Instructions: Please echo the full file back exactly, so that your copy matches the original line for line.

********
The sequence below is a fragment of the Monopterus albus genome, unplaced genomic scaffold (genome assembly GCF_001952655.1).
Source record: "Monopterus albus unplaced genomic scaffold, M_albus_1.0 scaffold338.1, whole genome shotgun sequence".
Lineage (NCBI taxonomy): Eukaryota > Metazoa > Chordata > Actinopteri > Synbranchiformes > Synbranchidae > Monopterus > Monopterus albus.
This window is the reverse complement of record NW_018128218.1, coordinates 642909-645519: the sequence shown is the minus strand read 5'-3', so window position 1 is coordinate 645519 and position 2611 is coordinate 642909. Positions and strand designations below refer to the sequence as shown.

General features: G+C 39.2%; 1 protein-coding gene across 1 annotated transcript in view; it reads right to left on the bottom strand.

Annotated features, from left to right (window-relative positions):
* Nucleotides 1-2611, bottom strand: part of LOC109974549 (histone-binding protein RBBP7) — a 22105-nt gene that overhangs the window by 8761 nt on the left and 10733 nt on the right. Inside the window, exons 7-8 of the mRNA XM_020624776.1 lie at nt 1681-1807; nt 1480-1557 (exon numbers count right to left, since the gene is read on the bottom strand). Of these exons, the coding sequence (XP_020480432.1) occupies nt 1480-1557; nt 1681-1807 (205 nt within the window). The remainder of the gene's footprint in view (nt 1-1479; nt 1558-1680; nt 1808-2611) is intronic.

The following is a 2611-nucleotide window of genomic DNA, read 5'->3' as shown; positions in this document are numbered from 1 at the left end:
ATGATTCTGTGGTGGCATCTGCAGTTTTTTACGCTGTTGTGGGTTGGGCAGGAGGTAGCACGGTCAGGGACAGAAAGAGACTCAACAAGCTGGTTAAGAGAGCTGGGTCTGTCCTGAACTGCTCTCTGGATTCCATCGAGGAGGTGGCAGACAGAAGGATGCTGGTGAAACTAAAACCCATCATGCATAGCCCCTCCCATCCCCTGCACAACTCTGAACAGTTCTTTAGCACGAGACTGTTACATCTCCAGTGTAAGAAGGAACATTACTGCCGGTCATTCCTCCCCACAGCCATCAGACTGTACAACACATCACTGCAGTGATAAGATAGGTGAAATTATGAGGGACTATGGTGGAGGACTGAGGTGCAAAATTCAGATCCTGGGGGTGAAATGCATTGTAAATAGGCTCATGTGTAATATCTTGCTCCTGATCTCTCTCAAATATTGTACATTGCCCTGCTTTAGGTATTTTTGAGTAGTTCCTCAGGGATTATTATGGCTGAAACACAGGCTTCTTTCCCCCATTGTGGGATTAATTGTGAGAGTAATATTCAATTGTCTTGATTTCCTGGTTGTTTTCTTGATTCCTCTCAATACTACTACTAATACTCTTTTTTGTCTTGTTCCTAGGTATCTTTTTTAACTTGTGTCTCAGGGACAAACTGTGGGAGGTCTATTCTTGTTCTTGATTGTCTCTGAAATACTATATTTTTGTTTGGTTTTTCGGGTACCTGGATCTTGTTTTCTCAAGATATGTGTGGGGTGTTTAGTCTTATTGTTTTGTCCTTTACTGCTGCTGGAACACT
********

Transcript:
The sequence below is a fragment of the Monopterus albus genome, unplaced genomic scaffold (genome assembly GCF_001952655.1).
Source record: "Monopterus albus unplaced genomic scaffold, M_albus_1.0 scaffold338.1, whole genome shotgun sequence".
Lineage (NCBI taxonomy): Eukaryota > Metazoa > Chordata > Actinopteri > Synbranchiformes > Synbranchidae > Monopterus > Monopterus albus.
This window is the reverse complement of record NW_018128218.1, coordinates 642909-645519: the sequence shown is the minus strand read 5'-3', so window position 1 is coordinate 645519 and position 2611 is coordinate 642909. Positions and strand designations below refer to the sequence as shown.

General features: G+C 39.2%; 1 protein-coding gene across 1 annotated transcript in view; it reads right to left on the bottom strand.

Annotated features, from left to right (window-relative positions):
* Nucleotides 1-2611, bottom strand: part of LOC109974549 (histone-binding protein RBBP7) — a 22105-nt gene that overhangs the window by 8761 nt on the left and 10733 nt on the right. Inside the window, exons 7-8 of the mRNA XM_020624776.1 lie at nt 1681-1807; nt 1480-1557 (exon numbers count right to left, since the gene is read on the bottom strand). Of these exons, the coding sequence (XP_020480432.1) occupies nt 1480-1557; nt 1681-1807 (205 nt within the window). The remainder of the gene's footprint in view (nt 1-1479; nt 1558-1680; nt 1808-2611) is intronic.

The following is a 2611-nucleotide window of genomic DNA, read 5'->3' as shown; positions in this document are numbered from 1 at the left end:
ATGATTCTGTGGTGGCATCTGCAGTTTTTTACGCTGTTGTGGGTTGGGCAGGAGGTAGCACGGTCAGGGACAGAAAGAGACTCAACAAGCTGGTTAAGAGAGCTGGGTCTGTCCTGAACTGCTCTCTGGATTCCATCGAGGAGGTGGCAGACAGAAGGATGCTGGTGAAACTAAAACCCATCATGCATAGCCCCTCCCATCCCCTGCACAACTCTGAACAGTTCTTTAGCACGAGACTGTTACATCTCCAGTGTAAGAAGGAACATTACTGCCGGTCATTCCTCCCCACAGCCATCAGACTGTACAACACATCACTGCAGTGATAAGATAGGTGAAATTATGAGGGACTATGGTGGAGGACTGAGGTGCAAAATTCAGATCCTGGGGGTGAAATGCATTGTAAATAGGCTCATGTGTAATATCTTGCTCCTGATCTCTCTCAAATATTGTACATTGCCCTGCTTTAGGTATTTTTGAGTAGTTCCTCAGGGATTATTATGGCTGAAACACAGGCTTCTTTCCCCCATTGTGGGATTAATTGTGAGAGTAATATTCAATTGTCTTGATTTCCTGGTTGTTTTCTTGATTCCTCTCAATACTACTACTAATACTCTTTTTTGTCTTGTTCCTAGGTATCTTTTTTAACTTGTGTCTCAGGGACAAACTGTGGGAGGTCTATTCTTGTTCTTGATTGTCTCTGAAATACTATATTTTTGTTTGGTTTTTCGGGTACCTGGATCTTGTTTTCTCAAGATATGTGTGGGGTGTTTAGTCTTATTGTTTTGTCCTTTACTGCTGCTGGAACACT